At Work: Neighbor

Hana Gustafson on May 5, 2022
At Work: Neighbor

Photo credit: Brady Cooling


“I had been wanting to start an original project to play some songs that I had been writing while I was on the road with my other band, Pink Talking Fish,” says Richard James, while calling from his New England home. He is discussing Neighbor’s recent surge in popularity on the jamband circuit, three short years after he formed the project with his real-life childhood neighbor, Lyle Brewer. “It’s great to be playing, to be just sharing the stage with somebody that’s like a brother— somebody that I’ve known my whole life. We’ve known each other for 30-plus years. So it’s just a comfortable feeling. When I look over, I know this guy’s got my back when we’re performing. It’s a really cool dynamic. It’s exciting.”

In addition to James on keyboards and Brewer on guitar, the quartet’s lineup boasts Dan Kelly on the bass and Dean Johnston on drums. The ensemble got their start performing weekly sets at a local brewery just outside of Boston, before their following swelled to the point where they had to find a larger location, Thunder Road. “Before we knew it, the place was packed every Tuesday night in Boston,” the keyboardist says. “It was a couple 100 people coming out to see the band.”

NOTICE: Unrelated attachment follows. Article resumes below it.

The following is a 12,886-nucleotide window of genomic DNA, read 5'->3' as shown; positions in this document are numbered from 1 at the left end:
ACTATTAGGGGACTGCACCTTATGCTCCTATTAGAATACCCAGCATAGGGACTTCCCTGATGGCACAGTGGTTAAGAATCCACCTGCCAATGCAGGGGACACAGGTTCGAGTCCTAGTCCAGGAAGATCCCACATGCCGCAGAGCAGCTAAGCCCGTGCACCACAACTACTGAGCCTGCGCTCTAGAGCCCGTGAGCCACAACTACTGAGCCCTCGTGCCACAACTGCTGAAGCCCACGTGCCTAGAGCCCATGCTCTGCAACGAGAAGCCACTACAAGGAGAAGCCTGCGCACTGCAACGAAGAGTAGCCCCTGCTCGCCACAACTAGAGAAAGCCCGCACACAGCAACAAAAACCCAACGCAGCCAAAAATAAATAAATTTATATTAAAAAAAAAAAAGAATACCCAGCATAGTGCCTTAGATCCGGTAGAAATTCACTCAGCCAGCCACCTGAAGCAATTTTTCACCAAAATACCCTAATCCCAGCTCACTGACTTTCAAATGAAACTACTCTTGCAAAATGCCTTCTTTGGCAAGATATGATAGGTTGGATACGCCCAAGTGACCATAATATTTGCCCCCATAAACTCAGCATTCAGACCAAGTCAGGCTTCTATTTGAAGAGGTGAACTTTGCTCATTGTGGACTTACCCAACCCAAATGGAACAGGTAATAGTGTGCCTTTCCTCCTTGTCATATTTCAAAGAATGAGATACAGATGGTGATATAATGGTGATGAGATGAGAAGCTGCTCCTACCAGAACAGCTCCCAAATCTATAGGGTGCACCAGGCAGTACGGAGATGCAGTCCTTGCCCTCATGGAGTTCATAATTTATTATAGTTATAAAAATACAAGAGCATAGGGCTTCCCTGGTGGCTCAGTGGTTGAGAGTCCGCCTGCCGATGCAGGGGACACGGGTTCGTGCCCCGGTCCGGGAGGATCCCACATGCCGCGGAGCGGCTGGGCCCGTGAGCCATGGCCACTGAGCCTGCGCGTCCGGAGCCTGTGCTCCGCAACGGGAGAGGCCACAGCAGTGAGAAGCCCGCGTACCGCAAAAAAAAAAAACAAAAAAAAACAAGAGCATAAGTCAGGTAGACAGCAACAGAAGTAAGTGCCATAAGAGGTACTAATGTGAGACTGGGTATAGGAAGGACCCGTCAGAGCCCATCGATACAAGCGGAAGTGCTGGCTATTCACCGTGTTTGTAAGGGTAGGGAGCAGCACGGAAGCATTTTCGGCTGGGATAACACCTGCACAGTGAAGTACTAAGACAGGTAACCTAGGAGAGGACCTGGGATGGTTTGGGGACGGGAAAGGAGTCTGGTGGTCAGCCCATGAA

Neighbor attributes their ascent to their devoted followers—lovingly known as “neighbors”—who have gone to great lengths to assist in the band’s success. “The fans don’t mess around,” James says, while relaying a story about the 2021 Peach Music Festival. “Our fans decided that, in order to get the band more exposure, they would fly a plane with a banner around.” Those fans have also joined forces to repurpose old CDs to distribute live recordings of Neighbor’s music. “So, really, the outreach happened from within the Neighbor community,” James says. “The neighbors were just making it happen and introducing new people to our music. And, it kept growing and growing.”

Neighbor’s development as a unit can also be attributed to their tight jams, lengthy improvisations and an excellent selection of cover songs. The combo mixes in everything from The Allman Brothers Band to Jimi Hendrix while throwing in one-of-a-kind material like the 80-minute rock odyssey “Silver.” The band also nods to James’ time covering Pink Floyd, Talking Heads and Phish with his other act, pulling inspiration from the fusion cover band’s expansive catalog.

As James observes, “We continued to just kind of push ourselves and keep writing original music—the four of us—and we just kept being creative with our setlists, our cover selections and some other random fun stuff that helps keep the crowd engaged.”